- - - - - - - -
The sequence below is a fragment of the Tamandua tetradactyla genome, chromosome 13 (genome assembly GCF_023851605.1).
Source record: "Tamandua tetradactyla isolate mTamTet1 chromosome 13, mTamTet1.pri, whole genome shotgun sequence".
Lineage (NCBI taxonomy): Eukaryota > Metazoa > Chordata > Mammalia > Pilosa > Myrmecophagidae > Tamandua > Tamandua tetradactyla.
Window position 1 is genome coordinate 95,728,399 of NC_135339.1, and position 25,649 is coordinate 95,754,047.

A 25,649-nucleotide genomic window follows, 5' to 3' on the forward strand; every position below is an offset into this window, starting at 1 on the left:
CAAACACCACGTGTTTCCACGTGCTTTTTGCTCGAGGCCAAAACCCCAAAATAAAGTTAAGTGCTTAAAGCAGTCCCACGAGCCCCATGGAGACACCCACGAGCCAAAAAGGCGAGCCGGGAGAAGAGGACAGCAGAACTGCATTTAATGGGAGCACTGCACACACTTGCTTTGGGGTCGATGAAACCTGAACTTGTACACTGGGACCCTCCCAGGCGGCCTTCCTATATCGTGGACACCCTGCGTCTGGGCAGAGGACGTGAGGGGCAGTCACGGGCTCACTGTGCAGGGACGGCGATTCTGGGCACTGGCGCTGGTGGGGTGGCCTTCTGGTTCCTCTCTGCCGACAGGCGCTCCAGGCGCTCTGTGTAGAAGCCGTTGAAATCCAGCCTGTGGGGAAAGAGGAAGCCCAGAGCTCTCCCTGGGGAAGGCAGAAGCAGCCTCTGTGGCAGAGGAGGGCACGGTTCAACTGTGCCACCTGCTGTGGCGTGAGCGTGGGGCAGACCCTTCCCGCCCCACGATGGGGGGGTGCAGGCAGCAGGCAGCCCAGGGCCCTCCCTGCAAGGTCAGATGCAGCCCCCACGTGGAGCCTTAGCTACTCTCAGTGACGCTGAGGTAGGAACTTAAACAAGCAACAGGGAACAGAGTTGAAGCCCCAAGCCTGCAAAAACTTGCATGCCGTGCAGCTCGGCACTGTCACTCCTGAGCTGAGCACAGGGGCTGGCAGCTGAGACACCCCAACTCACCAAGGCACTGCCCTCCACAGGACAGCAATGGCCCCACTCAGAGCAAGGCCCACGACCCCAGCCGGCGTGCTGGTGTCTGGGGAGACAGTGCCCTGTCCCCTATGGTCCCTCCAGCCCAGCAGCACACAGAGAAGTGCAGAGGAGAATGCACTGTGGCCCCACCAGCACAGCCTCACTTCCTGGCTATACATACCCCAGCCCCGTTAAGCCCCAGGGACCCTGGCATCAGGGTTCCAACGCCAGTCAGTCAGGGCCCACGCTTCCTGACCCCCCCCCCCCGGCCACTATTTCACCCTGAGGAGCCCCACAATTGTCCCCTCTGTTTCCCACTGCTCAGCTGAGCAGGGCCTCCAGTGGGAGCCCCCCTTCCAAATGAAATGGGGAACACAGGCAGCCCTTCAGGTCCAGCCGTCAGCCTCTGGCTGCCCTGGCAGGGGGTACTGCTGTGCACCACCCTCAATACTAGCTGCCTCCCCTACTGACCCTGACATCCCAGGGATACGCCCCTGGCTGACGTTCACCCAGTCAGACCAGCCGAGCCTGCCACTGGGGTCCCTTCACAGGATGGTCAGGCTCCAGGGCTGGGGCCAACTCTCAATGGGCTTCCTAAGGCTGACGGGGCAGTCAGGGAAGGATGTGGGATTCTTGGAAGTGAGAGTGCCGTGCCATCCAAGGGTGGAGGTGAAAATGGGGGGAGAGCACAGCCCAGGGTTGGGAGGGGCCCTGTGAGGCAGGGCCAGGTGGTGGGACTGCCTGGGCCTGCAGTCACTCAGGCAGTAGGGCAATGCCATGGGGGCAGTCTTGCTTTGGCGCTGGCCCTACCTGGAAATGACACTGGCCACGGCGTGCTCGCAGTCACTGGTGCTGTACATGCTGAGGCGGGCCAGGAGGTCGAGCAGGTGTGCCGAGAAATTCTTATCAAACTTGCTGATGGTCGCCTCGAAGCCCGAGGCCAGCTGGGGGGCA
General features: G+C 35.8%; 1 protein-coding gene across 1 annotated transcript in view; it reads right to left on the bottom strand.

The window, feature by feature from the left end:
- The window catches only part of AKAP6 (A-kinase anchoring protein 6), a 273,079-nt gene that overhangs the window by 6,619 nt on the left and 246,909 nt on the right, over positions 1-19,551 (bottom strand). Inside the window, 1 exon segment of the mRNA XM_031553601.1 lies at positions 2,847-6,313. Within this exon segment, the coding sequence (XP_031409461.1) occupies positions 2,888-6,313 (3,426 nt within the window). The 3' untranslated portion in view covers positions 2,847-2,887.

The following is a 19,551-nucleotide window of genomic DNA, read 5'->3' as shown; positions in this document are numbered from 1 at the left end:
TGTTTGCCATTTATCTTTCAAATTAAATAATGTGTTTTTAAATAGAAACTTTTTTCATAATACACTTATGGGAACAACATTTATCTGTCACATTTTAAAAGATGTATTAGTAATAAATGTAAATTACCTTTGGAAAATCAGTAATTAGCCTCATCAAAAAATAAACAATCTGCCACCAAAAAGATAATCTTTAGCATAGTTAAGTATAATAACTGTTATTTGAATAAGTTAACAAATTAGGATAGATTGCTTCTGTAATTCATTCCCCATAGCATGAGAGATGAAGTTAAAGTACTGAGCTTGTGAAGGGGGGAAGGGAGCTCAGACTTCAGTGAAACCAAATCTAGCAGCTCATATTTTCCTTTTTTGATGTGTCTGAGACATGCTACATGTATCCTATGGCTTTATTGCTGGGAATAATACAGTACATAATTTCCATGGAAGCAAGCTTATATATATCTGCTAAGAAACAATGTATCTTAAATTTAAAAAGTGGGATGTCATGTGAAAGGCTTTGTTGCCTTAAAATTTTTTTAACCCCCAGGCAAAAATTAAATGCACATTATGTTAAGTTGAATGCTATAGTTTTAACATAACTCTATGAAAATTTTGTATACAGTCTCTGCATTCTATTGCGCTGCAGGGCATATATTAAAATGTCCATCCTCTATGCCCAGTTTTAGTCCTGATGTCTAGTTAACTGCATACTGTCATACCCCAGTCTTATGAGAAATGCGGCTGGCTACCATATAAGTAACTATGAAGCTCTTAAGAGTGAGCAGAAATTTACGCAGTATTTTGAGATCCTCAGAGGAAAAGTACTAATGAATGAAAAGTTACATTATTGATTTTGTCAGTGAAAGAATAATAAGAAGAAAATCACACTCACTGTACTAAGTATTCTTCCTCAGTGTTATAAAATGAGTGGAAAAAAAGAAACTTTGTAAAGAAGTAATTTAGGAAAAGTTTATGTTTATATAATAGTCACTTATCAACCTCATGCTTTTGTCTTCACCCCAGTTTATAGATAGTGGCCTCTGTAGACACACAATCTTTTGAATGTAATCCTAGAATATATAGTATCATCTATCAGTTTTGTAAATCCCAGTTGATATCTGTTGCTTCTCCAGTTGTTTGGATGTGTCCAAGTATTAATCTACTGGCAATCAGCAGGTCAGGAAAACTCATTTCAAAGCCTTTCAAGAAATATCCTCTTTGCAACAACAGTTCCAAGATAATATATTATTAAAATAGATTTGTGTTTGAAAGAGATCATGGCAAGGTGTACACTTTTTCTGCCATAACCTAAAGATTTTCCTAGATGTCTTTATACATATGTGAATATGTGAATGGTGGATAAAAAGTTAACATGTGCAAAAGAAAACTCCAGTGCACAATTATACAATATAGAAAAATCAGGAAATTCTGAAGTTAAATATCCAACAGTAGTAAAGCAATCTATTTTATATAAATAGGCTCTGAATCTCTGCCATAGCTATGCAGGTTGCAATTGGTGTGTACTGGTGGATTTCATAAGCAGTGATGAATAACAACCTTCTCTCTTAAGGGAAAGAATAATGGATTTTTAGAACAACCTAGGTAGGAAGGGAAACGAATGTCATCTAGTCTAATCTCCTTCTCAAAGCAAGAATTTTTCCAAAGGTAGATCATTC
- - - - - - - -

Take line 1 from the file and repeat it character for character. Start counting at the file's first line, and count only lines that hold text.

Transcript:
The sequence below is a fragment of the Tamandua tetradactyla genome, chromosome 13 (genome assembly GCF_023851605.1).